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Should I upgrade my 1 core PC now
#1
to a 4 cores, or should I wait for 8 cores 32nm Bulldozer Orochi?
Thanx for any advices Smile
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#2
the 8cores 32nm bulldozer Orochi has a tight roadmap with definite TTA and final cost. Your upgrade should be planed in the same fashion.
If you have the time and the budget (for it and all the support hardware) the answer is a big YES, go for Orochi, kokoro within!!!
Imagination is where we are truly real
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#3
Do you plan on use much software that makes use of that many cores?
Core i5 3570k -- Geforce GTX 670  --  Windows 7 x64
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#4
Almost everything in the PC world will be more and more going to use this scalability, Shadow lady, and even multi tasking benefits on it already.
Imagination is where we are truly real
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#5
As a weaboo, I like the name Orochi. The current P4 I'm using is really crappy. Intel will build their sand bridges first, but AMD will BULLDOZE them easily with better price / performance :V
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#6
Bit premature to judge that, eh? Tongue2
But yeah, if you can afford it then get rid of the P4.
Check if you can't simply change it to a Core 2 Duo on your board.
Big performance boost for relatively cheap Wink
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#7
yes, but for some reason i think by his statement of considering to wait for 8cores n32 AMD tells the budget is not the main concern there Smile
Imagination is where we are truly real
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#8
Well, 8 cores == useless for end-user. There is almost NO task that require such number of cores and ant of them is not user-used. And for 5 years this tendency would not changed. Even more, the maximum number of needed cores is 3, so 2 cores with hyperthreading or 3 single cores would be more reasonable solution.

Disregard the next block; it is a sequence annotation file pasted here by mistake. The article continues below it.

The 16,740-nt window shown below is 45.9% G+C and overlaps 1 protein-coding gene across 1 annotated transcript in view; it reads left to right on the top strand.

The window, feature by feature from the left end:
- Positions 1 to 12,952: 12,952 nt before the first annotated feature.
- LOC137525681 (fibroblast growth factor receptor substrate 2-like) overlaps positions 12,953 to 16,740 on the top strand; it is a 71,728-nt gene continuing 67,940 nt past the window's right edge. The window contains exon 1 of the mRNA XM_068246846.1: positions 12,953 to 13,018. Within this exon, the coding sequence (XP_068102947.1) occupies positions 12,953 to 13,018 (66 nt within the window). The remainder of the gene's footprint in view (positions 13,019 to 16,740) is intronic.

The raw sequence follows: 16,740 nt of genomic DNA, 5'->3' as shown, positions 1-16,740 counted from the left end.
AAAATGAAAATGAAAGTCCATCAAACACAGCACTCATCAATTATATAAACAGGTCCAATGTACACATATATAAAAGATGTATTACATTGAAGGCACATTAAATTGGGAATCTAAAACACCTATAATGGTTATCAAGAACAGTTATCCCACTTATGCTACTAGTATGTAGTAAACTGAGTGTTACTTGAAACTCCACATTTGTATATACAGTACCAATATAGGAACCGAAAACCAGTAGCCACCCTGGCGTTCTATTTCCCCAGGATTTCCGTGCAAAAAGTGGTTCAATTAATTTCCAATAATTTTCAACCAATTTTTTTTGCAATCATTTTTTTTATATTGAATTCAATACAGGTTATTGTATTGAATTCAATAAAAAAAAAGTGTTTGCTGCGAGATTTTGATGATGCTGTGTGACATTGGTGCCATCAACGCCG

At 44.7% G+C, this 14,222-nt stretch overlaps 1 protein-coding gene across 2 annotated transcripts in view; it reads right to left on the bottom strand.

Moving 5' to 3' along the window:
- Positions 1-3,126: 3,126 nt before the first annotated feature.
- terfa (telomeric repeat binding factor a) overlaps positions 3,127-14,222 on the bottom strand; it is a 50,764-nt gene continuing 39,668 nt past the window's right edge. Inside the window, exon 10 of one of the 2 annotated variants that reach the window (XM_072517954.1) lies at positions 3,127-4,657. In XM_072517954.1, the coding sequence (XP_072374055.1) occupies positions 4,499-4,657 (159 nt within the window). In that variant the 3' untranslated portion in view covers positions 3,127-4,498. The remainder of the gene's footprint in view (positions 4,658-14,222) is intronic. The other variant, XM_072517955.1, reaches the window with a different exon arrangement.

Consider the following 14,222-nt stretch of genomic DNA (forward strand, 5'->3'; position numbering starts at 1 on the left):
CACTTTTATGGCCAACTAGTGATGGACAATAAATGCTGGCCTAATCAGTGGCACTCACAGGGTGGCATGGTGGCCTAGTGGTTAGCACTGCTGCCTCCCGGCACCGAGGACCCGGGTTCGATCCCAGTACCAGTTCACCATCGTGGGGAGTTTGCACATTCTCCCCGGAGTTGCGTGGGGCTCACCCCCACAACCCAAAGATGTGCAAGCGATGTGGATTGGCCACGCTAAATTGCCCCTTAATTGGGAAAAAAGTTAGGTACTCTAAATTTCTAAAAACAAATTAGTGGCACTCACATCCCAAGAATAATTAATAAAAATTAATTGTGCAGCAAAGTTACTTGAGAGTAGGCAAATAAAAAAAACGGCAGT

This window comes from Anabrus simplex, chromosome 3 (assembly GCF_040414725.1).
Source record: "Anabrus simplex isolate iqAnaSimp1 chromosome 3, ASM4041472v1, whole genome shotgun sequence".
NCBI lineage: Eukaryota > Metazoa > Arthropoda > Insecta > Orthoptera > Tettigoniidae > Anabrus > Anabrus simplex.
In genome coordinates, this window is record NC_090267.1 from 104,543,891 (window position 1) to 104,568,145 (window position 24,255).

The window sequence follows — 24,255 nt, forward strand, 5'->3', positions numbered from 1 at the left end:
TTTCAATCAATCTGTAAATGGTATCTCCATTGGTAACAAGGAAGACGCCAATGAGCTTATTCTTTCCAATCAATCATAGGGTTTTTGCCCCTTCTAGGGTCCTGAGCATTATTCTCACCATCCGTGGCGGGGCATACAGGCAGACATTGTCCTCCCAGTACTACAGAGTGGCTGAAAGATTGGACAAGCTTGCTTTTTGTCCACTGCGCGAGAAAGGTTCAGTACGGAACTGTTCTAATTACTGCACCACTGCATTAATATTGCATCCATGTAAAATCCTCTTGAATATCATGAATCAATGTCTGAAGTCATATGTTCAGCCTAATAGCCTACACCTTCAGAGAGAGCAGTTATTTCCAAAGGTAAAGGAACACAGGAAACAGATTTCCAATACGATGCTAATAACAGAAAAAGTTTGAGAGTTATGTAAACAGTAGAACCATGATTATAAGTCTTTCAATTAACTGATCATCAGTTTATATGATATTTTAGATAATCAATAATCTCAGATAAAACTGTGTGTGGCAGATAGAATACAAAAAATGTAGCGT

First of all, multiple tasks != multiple cores. We have multitasking in user-friendly OSes almost 20 years, and most of this time we have simple 1 core processor. For obvious reason 1 CPU with clock X are better than 2 with X/2. User-specific multiprocessing is sing of computer industry stagnation. And you CPU's are allready doing 20-50 task simultaneous even with 1 core.

Second, additional CPU != speed gain. Oftenly it's speed loss. How it's possible? More CPU require more work for scheduler and harder work. If additional CPU is underloaded, than they give to you a penalty. They eat scheduler resources, eat power, generate heat.

Third, if you plan to spend a lot of money, do a overclock. You'v gain a lot form overclocking from 3GHz to 4GHz, a lot more than from 4th cpu (that was usually underload). And 4GHz is easilly obtained, you could have a 5GHz.

And there is one lie about scallability: not everything could be made scallable. There is a lot of code, that's physically impossible to made divide into parts. And that code is usually most important an require a lot power. Don't be naive, there would be no miracle that made a symmetric multithreading programming easy.
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#9
Sorry Zeidlitz, that reasoning is that of when the 2 cores CPU was first launched, from that time and to day it's not valid anymore... Since the now ancient win98 where multitasking were preemptive for 32bits applications and cooperative for 16bits applications (cooperative works well when the application behaves, if it does not cooperate ... well, we have the infamous BSODs...) the concept has been enhanced and bettered.

But the multithread is yet another thing, although multitask is totally favorable to more cores, even multithread scales very well nowadays... monitoring my CPU usage turns it clear all the cores are being well used for almost every thing pushed on them.

Even games, few games from recent past can't multithread, some can but are not optimized, Oblivion as a good example of this, still and albeit being necessary to tweak the ini "by hand" to force it to use the most of the multithreading capacity the difference is HUGE in capitals... and Oblivion's engine is far from optimized for multithreading.

I agree with you only in scenery where specific application can't multitask and/or can't multithread, in this case yes, one quicker core is better... but even in that case, the OS as a whole still benefits from multi cores.
Imagination is where we are truly real
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#10
(08-11-2010, 05:35 PM)rama Wrote: Check if you can't simply change it to a Core 2 Duo on your board.

No I can't. Screw Intel and their many sockets.

First I bought a 1.5GHz P4 without knowing that it's the worst thing Intel's ever made. Then my mobo fried, and I was forced to buy yet another P4 (2.4GHz) just because the old chip can't fit in new sockets. Now, after nearly 10 years, I saved up $4000 and I'll give it to AMD, who appears to be much more user-friendly, and get myself a monster.
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